Repossession Laws in Florida

By Roger Thorne
Florida repossession laws, creditors
florida adventure image by feisty from

Lots of people use a car loan to buy an automobile. Whenever debtors fall behind on car payments, they can be faced with the uncomfortable reality of a repossession. In Florida, repossessions are covered by various state laws that limit and regulate how they can take place. While these laws most often apply to car repossessions, they can apply to any personal property with a security interest.

Repossession Process

In general, anyone who falls behind on car payments or otherwise violates the terms of a car loan or lease can have the vehicle repossessed. The law allows licensed recovery agents to seize the car at any time, as long as they don't violate any laws in the process. A recovery agent can't break into a garage to take a car into possession, for example, but they can take it at any time of day if it's left on the street or in a public place. Florida does not require the recovery agent or creditor to notify the debtor of a repossession before it is enacted.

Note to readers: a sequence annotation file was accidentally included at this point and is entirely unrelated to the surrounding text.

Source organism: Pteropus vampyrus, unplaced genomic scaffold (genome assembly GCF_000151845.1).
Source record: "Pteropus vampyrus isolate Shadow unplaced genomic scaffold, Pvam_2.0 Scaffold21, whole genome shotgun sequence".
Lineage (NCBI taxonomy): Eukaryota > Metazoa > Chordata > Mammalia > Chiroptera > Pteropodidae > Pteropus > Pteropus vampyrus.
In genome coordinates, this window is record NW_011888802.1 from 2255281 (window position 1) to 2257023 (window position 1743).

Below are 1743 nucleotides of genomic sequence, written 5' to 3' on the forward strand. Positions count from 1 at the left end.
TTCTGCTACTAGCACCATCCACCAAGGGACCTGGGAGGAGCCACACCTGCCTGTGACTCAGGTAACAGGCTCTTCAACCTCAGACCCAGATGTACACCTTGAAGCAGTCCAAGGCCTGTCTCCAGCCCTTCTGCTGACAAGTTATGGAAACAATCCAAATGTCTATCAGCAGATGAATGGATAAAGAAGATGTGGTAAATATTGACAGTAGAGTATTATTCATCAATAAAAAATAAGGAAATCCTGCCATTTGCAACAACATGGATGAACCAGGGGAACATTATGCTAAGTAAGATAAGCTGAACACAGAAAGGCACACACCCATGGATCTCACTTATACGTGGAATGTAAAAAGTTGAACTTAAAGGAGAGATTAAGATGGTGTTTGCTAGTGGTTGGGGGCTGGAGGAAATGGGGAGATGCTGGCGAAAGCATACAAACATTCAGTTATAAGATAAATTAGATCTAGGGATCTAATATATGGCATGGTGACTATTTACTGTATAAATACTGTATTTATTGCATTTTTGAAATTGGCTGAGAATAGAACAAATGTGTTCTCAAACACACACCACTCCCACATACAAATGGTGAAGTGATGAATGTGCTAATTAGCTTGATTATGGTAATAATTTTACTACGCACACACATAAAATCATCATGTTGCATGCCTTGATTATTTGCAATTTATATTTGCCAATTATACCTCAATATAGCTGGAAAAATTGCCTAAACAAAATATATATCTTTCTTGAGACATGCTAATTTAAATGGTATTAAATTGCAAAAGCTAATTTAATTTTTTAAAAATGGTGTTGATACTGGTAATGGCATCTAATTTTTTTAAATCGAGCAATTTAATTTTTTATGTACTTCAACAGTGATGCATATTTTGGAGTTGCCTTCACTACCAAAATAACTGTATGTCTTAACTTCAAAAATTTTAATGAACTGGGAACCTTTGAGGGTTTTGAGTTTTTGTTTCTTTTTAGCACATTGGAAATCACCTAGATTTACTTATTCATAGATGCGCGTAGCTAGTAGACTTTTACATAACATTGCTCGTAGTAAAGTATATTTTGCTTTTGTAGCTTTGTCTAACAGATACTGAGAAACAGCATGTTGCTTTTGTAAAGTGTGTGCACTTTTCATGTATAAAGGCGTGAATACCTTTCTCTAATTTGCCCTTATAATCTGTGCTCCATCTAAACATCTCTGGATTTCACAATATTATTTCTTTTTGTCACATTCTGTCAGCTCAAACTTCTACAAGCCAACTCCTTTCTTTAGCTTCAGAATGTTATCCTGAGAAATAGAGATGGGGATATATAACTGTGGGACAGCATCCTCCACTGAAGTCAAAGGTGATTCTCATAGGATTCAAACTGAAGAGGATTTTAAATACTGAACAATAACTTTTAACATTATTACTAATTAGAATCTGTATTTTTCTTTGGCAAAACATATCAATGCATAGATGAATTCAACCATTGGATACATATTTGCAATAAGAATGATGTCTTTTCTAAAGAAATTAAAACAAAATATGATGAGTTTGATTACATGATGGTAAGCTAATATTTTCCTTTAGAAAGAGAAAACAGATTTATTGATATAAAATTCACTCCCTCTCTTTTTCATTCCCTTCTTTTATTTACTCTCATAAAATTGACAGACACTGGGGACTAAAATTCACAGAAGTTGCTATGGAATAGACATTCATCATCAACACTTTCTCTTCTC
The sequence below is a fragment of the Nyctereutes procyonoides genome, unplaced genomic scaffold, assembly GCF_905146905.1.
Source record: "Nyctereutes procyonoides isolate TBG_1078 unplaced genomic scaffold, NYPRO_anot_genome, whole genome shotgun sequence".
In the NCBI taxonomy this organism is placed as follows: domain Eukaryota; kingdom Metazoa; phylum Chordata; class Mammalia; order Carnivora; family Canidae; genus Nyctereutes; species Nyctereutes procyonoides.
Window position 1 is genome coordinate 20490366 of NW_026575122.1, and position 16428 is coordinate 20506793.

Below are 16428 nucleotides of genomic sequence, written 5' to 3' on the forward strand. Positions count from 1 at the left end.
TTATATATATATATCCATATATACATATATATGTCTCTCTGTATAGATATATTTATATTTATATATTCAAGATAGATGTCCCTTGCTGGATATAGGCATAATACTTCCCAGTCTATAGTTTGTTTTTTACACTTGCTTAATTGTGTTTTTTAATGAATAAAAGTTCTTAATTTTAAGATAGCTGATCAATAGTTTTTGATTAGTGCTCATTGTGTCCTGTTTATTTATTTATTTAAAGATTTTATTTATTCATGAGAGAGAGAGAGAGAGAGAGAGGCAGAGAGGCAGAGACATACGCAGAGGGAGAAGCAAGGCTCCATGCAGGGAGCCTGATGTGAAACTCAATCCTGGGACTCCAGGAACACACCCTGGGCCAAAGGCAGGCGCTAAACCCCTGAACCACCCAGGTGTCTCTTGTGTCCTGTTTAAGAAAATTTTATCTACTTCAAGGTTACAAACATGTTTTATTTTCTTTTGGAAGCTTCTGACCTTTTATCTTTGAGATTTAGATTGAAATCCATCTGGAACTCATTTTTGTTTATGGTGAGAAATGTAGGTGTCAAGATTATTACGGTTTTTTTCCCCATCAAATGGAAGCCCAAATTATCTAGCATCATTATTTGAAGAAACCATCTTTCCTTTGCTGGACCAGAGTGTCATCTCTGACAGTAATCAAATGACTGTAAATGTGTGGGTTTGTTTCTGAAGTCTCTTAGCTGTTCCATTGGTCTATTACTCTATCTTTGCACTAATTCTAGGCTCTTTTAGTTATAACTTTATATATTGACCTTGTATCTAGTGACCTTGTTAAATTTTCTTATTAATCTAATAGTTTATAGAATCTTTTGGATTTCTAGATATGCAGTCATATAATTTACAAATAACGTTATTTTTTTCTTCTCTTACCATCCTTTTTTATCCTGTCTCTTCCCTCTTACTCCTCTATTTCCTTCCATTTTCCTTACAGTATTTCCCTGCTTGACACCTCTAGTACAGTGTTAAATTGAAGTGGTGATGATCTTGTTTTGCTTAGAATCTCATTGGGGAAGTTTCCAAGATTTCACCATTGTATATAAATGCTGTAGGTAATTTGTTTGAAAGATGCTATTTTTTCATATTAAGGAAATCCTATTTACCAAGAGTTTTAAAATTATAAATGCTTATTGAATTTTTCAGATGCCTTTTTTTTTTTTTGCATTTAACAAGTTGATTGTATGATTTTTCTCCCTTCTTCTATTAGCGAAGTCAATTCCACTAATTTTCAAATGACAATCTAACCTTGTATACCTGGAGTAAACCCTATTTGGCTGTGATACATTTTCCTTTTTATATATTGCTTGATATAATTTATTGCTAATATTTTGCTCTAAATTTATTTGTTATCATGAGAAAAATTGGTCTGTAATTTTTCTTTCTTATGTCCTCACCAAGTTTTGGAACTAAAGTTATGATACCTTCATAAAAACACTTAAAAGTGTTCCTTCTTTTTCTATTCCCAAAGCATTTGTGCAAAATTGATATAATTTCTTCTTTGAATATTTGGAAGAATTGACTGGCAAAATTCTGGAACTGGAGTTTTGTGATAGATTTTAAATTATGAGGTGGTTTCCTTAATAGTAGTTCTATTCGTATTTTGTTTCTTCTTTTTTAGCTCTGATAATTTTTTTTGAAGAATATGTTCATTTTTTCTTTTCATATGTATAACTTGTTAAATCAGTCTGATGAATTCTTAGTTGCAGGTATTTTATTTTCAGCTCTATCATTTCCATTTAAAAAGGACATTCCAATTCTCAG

Repossession Agents

Florid law also governs who can act as an agent for a creditor or repossession company. Anyone acting as a repossessor or recovery agent must be licensed by the state. The state grants various kinds of licenses: business licenses (Class R), manager licenses (Class MR), and a recovery agent license (Class E). Anyone applying for these licenses must meet the statutorily defined requirements. These include experience working as a recovery agent or intern and completing 40 hours of required coursework at a licensed training school. (Florida Statutes § 493.6401 and § 493.6403)

After Repossession

Once a car has been repossessed, the recovery agent has a duty to inventory any personal property found in the vehicle. If the property is not subject to the security agreement (the loan), it must be returned to the debtor. After repossession of the car or property, the recovery agency has five days to notify the debtor of the repossession in writing, giving them notice of the personal effects and where to recover them. Recovery agents can charge the debtor a reasonable fee for retrieval and storage of the items. (Florida Statutes § 493.6404)